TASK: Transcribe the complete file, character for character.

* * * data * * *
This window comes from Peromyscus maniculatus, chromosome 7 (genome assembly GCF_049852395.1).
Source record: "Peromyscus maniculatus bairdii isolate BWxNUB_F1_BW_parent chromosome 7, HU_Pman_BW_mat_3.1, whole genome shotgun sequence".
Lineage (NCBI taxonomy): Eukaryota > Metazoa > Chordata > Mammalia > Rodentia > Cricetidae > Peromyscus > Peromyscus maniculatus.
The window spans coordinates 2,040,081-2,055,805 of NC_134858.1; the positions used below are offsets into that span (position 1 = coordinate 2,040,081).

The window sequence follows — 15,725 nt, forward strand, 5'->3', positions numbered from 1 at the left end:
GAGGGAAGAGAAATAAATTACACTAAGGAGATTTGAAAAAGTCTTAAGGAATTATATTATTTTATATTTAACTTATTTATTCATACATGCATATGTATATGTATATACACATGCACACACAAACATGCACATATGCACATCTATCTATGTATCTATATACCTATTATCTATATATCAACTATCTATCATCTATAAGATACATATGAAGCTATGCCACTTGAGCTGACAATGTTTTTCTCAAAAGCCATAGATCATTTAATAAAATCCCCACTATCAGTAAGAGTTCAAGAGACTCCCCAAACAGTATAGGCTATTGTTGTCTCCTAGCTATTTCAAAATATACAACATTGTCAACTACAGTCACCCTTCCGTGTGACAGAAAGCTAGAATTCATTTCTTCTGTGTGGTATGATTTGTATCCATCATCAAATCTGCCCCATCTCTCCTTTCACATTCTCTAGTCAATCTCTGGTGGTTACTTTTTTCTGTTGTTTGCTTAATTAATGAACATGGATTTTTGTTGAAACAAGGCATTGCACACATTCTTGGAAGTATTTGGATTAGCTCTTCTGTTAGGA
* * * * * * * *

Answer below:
This window comes from Peromyscus maniculatus, chromosome 7 (genome assembly GCF_049852395.1).
Source record: "Peromyscus maniculatus bairdii isolate BWxNUB_F1_BW_parent chromosome 7, HU_Pman_BW_mat_3.1, whole genome shotgun sequence".
Lineage (NCBI taxonomy): Eukaryota > Metazoa > Chordata > Mammalia > Rodentia > Cricetidae > Peromyscus > Peromyscus maniculatus.
The window spans coordinates 2,040,081-2,055,805 of NC_134858.1; the positions used below are offsets into that span (position 1 = coordinate 2,040,081).

The window sequence follows — 15,725 nt, forward strand, 5'->3', positions numbered from 1 at the left end:
GAGGGAAGAGAAATAAATTACACTAAGGAGATTTGAAAAAGTCTTAAGGAATTATATTATTTTATATTTAACTTATTTATTCATACATGCATATGTATATGTATATACACATGCACACACAAACATGCACATATGCACATCTATCTATGTATCTATATACCTATTATCTATATATCAACTATCTATCATCTATAAGATACATATGAAGCTATGCCACTTGAGCTGACAATGTTTTTCTCAAAAGCCATAGATCATTTAATAAAATCCCCACTATCAGTAAGAGTTCAAGAGACTCCCCAAACAGTATAGGCTATTGTTGTCTCCTAGCTATTTCAAAATATACAACATTGTCAACTACAGTCACCCTTCCGTGTGACAGAAAGCTAGAATTCATTTCTTCTGTGTGGTATGATTTGTATCCATCATCAAATCTGCCCCATCTCTCCTTTCACATTCTCTAGTCAATCTCTGGTGGTTACTTTTTTCTGTTGTTTGCTTAATTAATGAACATGGATTTTTGTTGAAACAAGGCATTGCACACATTCTTGGAAGTATTTGGATTAGCTCTTCTGTTAGGA